SHORTLISTED FOR THE MAN BOOKER INTERNATIONAL PRIZE 2018
Strange, violent and wickedly funny... A remarkable achievement, and one that, regrettably, is unlikely ever to lose its urgent relevancy. Guardian [A] biting satire of Iraqi life and sectarian disputes. Financial Times [Saadawi is] Baghdads new literary star. New York Times Helped by Jonathan Wrights elegant and witty translation, which reaches for and attains bracing pathos, Saadawis novel mixes a range of characters and their voices to surprising, even jolting effect...a remarkable book. Observer A darkly delightful novel Detective story and satire as well as gothic horror, Frankenstein in Baghdad provides a tragicomic take on a society afflicted by fear, and a parable concerning responsibility and justice. New Statesman 'Expertly told... A significant addition to contemporary Arabic fiction.' Judges citation, International Prize for Arabic Fiction Frankenstein in Baghdad is more than just a black comedy. Its as much of a crossbreed as its ghoulish hero part thriller, part horror, part social commentary. Financial Times 'A nightmarish, but horridly hilarious, tale Sinister, satirical, ferociously comic but oddly moving. Spectator Complex but very readable and darkly humorous; it has well-observed characters, whose back stories reflect the wider context. Times Literary Supplement 'Suffused with macabre humor, this novel captures the bizarre reality of life that is contemporary Baghdad... An important piece of political literature to emerge out of Iraq.' The Week 'A dark and fresh examination of the violence in Iraq.' Metro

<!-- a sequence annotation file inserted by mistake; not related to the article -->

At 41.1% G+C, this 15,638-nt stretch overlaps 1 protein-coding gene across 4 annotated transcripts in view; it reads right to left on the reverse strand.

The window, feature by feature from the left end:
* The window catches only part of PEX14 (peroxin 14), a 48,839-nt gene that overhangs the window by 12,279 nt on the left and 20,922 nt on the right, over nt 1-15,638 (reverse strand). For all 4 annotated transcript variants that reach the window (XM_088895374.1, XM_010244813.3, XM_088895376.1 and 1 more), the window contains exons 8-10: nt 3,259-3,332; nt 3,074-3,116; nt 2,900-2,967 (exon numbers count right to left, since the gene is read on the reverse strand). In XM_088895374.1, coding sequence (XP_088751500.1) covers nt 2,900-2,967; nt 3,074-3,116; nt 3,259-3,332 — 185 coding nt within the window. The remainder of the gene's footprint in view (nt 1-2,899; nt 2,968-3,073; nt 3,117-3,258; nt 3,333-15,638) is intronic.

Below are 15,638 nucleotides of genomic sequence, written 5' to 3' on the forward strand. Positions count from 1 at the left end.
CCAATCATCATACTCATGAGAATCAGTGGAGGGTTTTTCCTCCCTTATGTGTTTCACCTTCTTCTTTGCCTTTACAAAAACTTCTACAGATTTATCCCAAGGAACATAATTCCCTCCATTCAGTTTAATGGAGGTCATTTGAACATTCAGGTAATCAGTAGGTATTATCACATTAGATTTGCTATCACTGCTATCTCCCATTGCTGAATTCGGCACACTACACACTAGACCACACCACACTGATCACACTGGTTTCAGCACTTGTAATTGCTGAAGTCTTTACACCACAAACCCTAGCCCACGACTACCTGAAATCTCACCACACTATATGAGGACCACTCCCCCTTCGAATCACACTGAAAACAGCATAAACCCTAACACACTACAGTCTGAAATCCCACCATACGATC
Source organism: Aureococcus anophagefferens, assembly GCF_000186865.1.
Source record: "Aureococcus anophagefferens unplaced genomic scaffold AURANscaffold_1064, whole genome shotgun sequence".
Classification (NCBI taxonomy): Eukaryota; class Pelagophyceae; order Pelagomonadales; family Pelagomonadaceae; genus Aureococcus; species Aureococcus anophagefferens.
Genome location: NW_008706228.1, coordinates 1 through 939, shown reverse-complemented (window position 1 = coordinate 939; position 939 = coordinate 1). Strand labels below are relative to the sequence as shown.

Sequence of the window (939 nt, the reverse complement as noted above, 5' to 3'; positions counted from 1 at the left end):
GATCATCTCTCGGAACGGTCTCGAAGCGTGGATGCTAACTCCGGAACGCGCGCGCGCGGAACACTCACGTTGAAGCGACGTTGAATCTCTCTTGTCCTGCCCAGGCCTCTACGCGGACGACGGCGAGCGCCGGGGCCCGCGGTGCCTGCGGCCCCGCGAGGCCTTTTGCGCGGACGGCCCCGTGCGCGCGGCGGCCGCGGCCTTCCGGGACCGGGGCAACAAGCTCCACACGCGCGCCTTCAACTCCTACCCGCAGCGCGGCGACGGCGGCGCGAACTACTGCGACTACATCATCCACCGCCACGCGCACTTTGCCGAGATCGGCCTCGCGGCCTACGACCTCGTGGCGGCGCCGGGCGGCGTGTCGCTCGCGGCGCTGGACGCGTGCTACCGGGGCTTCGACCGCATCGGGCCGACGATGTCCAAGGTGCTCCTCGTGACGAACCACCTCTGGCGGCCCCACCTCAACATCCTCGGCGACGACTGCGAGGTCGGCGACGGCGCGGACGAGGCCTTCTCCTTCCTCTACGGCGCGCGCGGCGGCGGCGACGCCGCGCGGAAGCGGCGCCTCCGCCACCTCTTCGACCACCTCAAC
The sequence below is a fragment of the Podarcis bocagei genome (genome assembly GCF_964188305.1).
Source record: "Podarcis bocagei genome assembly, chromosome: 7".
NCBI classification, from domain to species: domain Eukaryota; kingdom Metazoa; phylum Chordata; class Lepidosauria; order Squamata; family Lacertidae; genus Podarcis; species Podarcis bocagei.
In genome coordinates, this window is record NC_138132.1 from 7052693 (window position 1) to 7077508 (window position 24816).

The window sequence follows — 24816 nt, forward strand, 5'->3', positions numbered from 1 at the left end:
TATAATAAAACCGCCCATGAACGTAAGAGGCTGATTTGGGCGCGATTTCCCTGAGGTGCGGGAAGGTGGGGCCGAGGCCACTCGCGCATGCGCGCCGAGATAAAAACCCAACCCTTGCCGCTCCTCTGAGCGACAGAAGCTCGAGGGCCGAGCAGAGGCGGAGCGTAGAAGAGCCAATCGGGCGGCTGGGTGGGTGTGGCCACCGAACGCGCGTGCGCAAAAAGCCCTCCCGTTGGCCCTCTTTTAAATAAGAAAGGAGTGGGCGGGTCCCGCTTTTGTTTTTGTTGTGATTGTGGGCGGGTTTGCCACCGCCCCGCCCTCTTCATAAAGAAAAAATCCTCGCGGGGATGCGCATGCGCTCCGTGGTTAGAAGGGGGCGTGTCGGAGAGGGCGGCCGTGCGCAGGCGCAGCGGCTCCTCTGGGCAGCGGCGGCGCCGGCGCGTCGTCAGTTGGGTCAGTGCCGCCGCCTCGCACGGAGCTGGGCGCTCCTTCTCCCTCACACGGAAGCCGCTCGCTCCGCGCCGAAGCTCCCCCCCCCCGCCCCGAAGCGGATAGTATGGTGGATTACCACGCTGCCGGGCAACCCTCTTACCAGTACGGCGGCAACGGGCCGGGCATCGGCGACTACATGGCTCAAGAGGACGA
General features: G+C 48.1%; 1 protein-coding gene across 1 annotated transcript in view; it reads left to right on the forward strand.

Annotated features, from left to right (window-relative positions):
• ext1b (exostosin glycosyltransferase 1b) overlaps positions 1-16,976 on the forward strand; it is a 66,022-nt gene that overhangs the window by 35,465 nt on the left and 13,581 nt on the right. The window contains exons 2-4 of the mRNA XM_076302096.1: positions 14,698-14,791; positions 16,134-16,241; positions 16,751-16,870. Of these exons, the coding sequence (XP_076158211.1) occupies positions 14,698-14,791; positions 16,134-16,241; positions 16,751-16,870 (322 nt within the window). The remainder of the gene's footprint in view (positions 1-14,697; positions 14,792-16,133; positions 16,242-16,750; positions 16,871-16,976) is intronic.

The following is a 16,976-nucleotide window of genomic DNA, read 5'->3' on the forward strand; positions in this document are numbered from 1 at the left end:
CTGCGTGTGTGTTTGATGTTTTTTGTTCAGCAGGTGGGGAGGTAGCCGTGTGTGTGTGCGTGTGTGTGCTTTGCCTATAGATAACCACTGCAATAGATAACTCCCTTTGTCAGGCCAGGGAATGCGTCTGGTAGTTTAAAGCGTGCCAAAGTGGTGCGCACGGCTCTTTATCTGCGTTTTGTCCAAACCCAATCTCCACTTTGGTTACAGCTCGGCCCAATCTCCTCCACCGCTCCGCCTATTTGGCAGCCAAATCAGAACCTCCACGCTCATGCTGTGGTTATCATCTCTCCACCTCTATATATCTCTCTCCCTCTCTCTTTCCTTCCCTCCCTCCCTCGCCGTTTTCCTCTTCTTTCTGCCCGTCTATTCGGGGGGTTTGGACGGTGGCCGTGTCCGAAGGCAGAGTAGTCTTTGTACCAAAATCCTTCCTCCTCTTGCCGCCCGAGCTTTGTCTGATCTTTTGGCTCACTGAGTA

Ahmed Saadawi is an Iraqi novelist, poet, screenwriter and documentary filmmaker. In 2010 he was selected for Beirut39, as one of the thirty-nine best Arab authors under the age of forty, and in 2014 he became the first Iraqi to win the prestigious International Prize for Arabic Fiction. This prize was awarded to Frankenstein in Baghdad, which also won Le Grand Prix de LImaginaire in 2017. He lives in Baghdad. Jonathan Wright studied Arabic at Oxford University. He is the translator of Hassan Blasim's The Corpse Exhibition, which won the Independent Foreign Fiction Prize in 2014. He lives in London.